Last Wednesday Megan and I treated ourselves to a fun wine and cultural event at the Virginia Museum of Fine Arts. The event, which included a tasting of 10 wines and some fabulous hors d’ oeuvres, was to promote the book The Art of Drinking by Philippa Glanville. The evening started with a one hour lecture by Philippa that was extremely fascinating and educational as well as quite amusing. Philippa had a great ability to mix in her British humor with the loads of information on how the act of drinking alcohol has changed throughout time. The majority of her focus was on the 16th and 17th centuries and then briefly touched on the eras closer to the current day. In the 16th and 17th century drinking alcohol was a key part of people’s lives as water was sometimes unfit to drink. Alcohol, mostly in the form of ale or wine, was a part of your pay stipend as well as present at every meal except for breakfast, and was an important nutritional source, particularly for the lower classes. In addition to the social aspect of drinking, her lecture and her book focus on the vessels that surrounded the culture of drinking. Whether it be the very ornamental drinking glasses (although glass was rarely used before the 19th century because it was more expense to manufacture versus pewter and silver) or the vessels that people used to store and transport wine since it was not served in single servings.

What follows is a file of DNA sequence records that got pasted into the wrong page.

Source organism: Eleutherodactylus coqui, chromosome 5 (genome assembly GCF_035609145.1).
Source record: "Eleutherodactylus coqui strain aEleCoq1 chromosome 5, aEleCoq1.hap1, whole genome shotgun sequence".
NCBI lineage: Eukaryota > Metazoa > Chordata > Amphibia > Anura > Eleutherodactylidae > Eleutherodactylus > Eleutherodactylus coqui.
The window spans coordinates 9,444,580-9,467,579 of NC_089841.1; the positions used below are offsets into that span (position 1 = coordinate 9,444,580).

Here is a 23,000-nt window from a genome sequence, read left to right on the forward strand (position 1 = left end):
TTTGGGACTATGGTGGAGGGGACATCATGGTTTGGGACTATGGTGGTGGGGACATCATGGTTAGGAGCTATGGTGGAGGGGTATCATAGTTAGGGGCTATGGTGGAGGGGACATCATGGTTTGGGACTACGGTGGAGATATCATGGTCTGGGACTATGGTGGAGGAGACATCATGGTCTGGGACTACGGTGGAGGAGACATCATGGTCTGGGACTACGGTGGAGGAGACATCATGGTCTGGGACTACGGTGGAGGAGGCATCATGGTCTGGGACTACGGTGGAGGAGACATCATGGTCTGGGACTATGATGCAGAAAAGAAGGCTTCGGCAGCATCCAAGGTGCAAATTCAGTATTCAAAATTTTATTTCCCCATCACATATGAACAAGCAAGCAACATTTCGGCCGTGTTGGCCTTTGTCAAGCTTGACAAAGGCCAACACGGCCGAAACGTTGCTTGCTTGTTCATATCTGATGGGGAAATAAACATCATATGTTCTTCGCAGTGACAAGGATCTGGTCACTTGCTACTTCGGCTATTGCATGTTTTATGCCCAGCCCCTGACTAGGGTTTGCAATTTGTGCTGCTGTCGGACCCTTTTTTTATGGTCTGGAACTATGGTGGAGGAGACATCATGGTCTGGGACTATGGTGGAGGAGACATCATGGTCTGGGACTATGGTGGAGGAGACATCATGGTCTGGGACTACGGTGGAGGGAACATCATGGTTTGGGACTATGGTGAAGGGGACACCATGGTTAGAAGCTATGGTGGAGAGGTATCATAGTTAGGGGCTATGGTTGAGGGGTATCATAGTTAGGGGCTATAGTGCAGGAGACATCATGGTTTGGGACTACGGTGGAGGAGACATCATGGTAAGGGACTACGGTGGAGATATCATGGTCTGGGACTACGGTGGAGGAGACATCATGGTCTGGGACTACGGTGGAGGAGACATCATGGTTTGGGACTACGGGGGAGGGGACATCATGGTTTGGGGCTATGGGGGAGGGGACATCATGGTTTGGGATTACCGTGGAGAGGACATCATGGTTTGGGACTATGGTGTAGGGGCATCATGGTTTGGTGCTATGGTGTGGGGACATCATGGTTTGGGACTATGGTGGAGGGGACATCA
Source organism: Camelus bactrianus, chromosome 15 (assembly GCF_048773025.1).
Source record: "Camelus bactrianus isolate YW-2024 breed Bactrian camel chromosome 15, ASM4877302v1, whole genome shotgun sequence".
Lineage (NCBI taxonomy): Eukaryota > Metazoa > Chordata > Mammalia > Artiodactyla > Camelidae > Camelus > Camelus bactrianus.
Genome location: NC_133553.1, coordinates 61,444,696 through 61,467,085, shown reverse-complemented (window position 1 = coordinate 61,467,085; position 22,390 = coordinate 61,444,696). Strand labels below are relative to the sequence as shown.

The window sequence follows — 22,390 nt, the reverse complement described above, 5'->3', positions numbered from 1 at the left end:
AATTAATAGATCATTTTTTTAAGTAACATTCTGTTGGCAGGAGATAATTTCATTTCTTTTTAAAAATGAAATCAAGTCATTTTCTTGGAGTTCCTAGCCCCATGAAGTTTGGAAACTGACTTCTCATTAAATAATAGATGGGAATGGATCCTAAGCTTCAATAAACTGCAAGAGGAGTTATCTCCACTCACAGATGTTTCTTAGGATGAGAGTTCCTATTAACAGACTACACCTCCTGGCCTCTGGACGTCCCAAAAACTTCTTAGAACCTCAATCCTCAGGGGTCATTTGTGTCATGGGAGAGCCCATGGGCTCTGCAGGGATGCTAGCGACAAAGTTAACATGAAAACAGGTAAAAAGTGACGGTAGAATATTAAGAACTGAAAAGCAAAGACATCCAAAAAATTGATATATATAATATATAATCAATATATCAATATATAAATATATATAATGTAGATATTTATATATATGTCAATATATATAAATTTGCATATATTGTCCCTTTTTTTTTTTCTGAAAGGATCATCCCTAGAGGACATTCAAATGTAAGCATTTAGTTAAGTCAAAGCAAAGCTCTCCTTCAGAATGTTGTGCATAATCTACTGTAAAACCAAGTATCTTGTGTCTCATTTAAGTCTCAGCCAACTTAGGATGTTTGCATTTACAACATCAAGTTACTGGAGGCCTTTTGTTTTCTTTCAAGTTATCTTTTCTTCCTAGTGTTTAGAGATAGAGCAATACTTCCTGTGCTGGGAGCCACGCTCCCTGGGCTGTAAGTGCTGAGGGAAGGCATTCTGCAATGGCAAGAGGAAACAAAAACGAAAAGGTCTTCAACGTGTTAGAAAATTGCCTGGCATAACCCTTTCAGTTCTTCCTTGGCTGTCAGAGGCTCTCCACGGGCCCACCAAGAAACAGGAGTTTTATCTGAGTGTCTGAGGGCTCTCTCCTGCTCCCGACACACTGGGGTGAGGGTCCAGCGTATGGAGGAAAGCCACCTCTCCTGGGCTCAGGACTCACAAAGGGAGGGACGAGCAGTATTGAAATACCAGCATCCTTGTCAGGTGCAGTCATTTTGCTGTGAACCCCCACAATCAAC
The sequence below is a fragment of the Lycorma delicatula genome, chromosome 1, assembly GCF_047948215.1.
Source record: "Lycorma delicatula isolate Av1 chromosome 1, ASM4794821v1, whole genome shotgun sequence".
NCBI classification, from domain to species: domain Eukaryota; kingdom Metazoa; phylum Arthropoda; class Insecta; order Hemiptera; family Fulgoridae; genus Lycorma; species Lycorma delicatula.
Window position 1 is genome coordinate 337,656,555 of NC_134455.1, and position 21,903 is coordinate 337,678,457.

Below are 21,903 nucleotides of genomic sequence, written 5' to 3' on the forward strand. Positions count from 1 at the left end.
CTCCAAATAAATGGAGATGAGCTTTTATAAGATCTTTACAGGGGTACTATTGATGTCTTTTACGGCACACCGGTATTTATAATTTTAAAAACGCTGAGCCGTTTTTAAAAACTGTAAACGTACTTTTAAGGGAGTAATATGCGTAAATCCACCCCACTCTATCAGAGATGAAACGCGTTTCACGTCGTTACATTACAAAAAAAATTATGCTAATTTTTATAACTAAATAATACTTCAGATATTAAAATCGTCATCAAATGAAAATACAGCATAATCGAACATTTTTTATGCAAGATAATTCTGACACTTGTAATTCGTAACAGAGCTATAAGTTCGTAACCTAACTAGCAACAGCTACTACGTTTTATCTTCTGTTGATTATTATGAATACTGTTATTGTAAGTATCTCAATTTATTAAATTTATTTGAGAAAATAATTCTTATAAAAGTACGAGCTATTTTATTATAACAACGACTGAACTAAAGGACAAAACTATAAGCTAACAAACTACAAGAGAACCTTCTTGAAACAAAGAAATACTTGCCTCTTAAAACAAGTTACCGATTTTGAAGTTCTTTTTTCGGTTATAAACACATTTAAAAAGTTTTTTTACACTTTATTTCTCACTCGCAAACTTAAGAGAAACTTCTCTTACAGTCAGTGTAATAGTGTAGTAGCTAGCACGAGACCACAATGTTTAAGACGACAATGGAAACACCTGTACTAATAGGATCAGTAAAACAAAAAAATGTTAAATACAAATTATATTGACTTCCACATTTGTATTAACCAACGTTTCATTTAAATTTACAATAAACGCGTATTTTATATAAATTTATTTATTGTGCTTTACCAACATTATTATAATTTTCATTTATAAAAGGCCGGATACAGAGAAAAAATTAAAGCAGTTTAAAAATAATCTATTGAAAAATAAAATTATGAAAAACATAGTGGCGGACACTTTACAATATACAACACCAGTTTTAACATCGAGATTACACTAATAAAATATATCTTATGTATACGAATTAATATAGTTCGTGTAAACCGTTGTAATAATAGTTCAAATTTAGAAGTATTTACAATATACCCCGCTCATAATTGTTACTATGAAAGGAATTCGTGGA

Here is a brief synopsis from her book –
Alcohol is a mood changer, a pleasure of the flesh, and a metaphor for indulgence. It has enhanced life; stimulated a flood of art, advertising, and interior design; generated new objects from the corkscrew to the cocktail shaker; and fueled vivid celebrations of rites of passage, victories; and state occasions over the past 500 years. The Art of Drinking is a celebration and exploration of the extraordinary range of visual material created to exploit, celebrate, sell, and simply enjoy alcoholic beverages.
On to the tasting –
The number represents the order in which I tasted
Aresti A Chardonnay 2006 – (6) – from Chile – very oaky, alcohol taste, slight funky smell – thumbs down
Dragon’s Hollow Chardonnay 2005 – (5) – from China – starfruit, stone, asian pear, simple and crisp – thumbs up
Aresti A Sauvignon Blanc 2006 – (3) – flat, very off balance with slight pear – thumbs down
Warwick Estate Sauvignon Blanc 2007 – (4) – from Stellenbosch – ton of grapefruit, green pepper and jalapeno, very crisp – thumbs up
Spy Valley Riesling 2005 – (1) – petroleum, super ripe pear, mineral – thumbs up
Louis Guntrum Dry Riesling 2006 – (2) – apple and floral nose, mineral and honey flavor – thumbs up
Aresti A Merlot 2005 – (9) – black cherry, boysenberry, blueberry, spicy finish – 1 thumb up
Weinert Merlot 2002 – (10) – from Mendoza – earthy nose, green olive, raspberry, meat flavor, very smooth and polished – thumbs up – very old world style from a new world location
Aresti Estate Pinot Noir 2006 – (8) – from Chile – cranberry sauce, blueberry, nutmeg, oddly enough construction paper – 1 thumb up
Louis Guntrum Pinot Noir 2005 – (7) – light herbs, strawberry flavor, very soft on the mid palate with an acidic finish – thumbs down
On the whole the wines were okay but nothing special. The 3 standouts were the Weinert Merlot 2002, the Warwick Estate Sauvignon Blanc 2007 and just out of the sheer cool factor the Chinese Dragon’s Hollow Chardonnay. Megan and I had a great time, learned a lot and tasted some new wines, what a fabulous way to spend an evening.